In the “war on terrorThe Ethiopian government of the day found convenient validation for its authoritarian practices and deplorable human rights record. It is no wonder that Meles Zenawi, the former prime minister and architect of this police state, described the “war on terrorAs “a godsend”.

It was these fundamentally inhuman practices of the former Ethiopian government and the systematic and widespread use of systematic torture by police and security forces that Prime Minister Ahmed finally admitted, acknowledged and characterized as state terrorism.

What does this mean for Ethiopia?

Ahmed’s confession of guilt, on behalf of the Ethiopian regime, is highly significant – especially for those subjected to torture and gross human rights violations at the hands of the very state that was supposed to protect them.

The Prime Minister’s admission that the government failed in its fundamental duty of care when it engaged in terrorist acts to preserve the privilege of a few is wholly therapeutic for victims of torture and its victims. a sincere apology can go a long way in healing from the corrosive effects of their trauma.

For Ethiopian society in general, Ahmed admission that the army and security agencies were used as instruments of domination sand the stage for a new era of hope and optimism.

Admission is also legally important. Although the constant and widespread use of torture by the Ethiopian regime has always been well documented, the government has always denied such accusations. Ahmed’s confession would impose legal responsibility on the Ethiopian government to investigate these crimes and prosecute those responsible for the abuses.

However, Ethiopia may also need to initiate much broader and robust processes to address its conflicted and often violent past. Whatever the institutional form of these processes, the country must find a way to come to terms with its past.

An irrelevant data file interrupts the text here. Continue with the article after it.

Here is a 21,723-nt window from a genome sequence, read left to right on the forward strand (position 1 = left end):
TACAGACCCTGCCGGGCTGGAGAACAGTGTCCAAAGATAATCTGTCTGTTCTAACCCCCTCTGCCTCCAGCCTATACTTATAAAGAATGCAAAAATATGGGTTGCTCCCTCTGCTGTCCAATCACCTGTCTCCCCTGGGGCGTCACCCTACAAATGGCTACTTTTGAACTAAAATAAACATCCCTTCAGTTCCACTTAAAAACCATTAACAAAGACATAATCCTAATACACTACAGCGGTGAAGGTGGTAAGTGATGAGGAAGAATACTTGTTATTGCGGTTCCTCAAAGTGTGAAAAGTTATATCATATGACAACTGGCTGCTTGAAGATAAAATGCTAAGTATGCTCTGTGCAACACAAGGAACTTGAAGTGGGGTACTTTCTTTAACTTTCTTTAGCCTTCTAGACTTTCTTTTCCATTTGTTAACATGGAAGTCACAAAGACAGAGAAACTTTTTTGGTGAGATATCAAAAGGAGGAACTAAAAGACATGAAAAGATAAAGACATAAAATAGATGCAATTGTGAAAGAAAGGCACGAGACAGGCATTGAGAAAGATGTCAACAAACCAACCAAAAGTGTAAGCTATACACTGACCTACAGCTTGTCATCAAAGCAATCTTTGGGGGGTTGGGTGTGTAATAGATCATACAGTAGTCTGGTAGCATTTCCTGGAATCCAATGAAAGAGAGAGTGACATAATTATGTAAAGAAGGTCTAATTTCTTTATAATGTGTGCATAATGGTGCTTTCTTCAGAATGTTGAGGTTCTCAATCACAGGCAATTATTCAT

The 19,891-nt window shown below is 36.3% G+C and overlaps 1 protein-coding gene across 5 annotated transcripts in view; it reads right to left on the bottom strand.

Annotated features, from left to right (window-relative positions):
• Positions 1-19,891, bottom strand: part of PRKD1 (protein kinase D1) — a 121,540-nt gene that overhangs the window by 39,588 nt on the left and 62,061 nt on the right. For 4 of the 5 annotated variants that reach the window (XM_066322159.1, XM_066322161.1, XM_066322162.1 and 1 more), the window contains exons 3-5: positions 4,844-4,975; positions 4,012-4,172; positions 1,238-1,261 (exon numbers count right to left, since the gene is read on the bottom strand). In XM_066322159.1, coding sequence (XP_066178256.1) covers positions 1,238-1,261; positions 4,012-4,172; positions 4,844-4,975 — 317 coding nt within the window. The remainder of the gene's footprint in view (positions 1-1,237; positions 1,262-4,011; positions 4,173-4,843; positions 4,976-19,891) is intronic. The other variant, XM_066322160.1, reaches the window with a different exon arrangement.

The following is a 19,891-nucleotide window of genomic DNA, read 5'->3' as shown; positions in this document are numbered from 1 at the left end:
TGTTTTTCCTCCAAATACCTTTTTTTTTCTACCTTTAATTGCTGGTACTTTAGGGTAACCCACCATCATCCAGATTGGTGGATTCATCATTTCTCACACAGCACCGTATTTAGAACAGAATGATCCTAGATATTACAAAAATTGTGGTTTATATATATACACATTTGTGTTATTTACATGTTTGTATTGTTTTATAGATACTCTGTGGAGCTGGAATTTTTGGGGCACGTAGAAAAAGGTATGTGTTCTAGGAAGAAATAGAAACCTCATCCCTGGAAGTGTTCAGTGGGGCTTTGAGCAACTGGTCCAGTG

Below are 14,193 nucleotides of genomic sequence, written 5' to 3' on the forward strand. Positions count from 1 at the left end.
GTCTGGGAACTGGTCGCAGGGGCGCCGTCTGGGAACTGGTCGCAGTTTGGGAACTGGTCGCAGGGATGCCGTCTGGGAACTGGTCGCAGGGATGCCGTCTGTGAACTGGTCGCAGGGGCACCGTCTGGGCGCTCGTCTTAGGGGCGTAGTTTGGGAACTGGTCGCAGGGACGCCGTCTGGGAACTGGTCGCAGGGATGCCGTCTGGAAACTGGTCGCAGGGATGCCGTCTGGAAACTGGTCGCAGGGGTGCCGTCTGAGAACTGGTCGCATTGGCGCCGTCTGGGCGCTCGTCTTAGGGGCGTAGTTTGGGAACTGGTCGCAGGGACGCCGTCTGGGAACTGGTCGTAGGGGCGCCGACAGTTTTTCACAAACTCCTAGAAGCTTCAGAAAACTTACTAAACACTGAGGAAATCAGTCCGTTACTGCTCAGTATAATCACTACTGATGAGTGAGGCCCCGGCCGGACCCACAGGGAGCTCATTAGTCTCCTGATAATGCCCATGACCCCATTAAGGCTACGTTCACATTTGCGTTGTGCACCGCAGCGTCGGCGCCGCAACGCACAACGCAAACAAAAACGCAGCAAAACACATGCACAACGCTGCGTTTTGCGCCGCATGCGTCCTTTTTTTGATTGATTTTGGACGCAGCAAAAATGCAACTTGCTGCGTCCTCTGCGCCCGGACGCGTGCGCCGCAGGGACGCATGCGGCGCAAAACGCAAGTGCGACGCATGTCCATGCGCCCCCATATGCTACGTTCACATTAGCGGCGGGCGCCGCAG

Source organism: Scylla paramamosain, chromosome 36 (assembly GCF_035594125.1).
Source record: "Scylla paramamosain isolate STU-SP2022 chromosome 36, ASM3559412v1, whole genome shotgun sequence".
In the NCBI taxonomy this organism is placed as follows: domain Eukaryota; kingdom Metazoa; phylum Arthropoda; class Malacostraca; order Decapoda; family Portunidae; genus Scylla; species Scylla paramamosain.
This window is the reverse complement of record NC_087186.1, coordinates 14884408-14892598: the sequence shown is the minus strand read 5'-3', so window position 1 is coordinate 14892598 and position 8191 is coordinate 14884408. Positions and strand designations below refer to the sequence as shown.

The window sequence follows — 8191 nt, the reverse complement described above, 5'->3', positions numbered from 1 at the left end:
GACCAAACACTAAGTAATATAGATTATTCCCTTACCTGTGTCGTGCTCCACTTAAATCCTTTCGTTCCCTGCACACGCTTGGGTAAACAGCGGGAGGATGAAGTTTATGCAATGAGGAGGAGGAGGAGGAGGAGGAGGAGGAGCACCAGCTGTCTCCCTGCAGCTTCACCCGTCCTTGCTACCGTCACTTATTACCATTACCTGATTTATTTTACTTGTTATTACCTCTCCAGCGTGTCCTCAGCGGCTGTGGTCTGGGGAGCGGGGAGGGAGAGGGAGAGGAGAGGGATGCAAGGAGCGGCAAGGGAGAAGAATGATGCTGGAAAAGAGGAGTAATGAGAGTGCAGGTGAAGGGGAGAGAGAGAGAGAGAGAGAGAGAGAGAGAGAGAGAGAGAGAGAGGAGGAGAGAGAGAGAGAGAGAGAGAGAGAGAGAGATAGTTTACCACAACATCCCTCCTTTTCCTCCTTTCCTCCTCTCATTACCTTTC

Whatever the long-term historical and political significance, Ahmed’s confession to state terrorism and official torture is a triumph of courage in the face of adversity.

Ahmed’s transformation agenda

Although Ethiopia’s nascent transition has taken shape in the crucibles of popular struggles of the past three years, Ahmed has played a pivotal role in transforming the country’s political landscape. Since taking office less than three months ago, the Prime Minister has shown remarkable Success, especially in promoting unity and the healing of the divided and very agitated country.

At the June 23 rally called to support his vision for change and transformation and attended by thousands of Ethiopians of all political stripes, the Prime Minister expressed his determination to bring lasting social and political change to the country.

Thanking those who paid the ultimate price to change the political direction in which Ethiopia was heading, he said: “they could have lived without us, but we could not live without them”.

Ahmed was rushed off the scene as a grenade exploded and killed a few people. Speaking after the attack, the Prime Minister described it as a deliberate act, planned and studied by those who can afford to stage it.

Ahmed was of extraordinary courage. He brought his reform program to areas considered off-limits, to powerful security agencies and the army.

While facing the grim political and economic realities facing the country, Ahmed challenges all Ethiopians to imagine and perceive their country and region differently. It tells stories of hope and transformation not only about Ethiopia, but also the greater Horn of Africa region.

The Prime Minister’s confession to state-sanctioned terrorism and torture came at a time when its popularity is skyrocketing.

Bold, dynamic and outward-looking, he has managed to draw on a large cross-section of Ethiopian society. Across the country, he is seen as a symbol of liberation from self and others, a new light guiding Ethiopia’s renewal and transformation.

The opinions expressed in this article are those of the author and do not necessarily reflect the editorial position of Al Jazeera.


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Thelma J. Longworth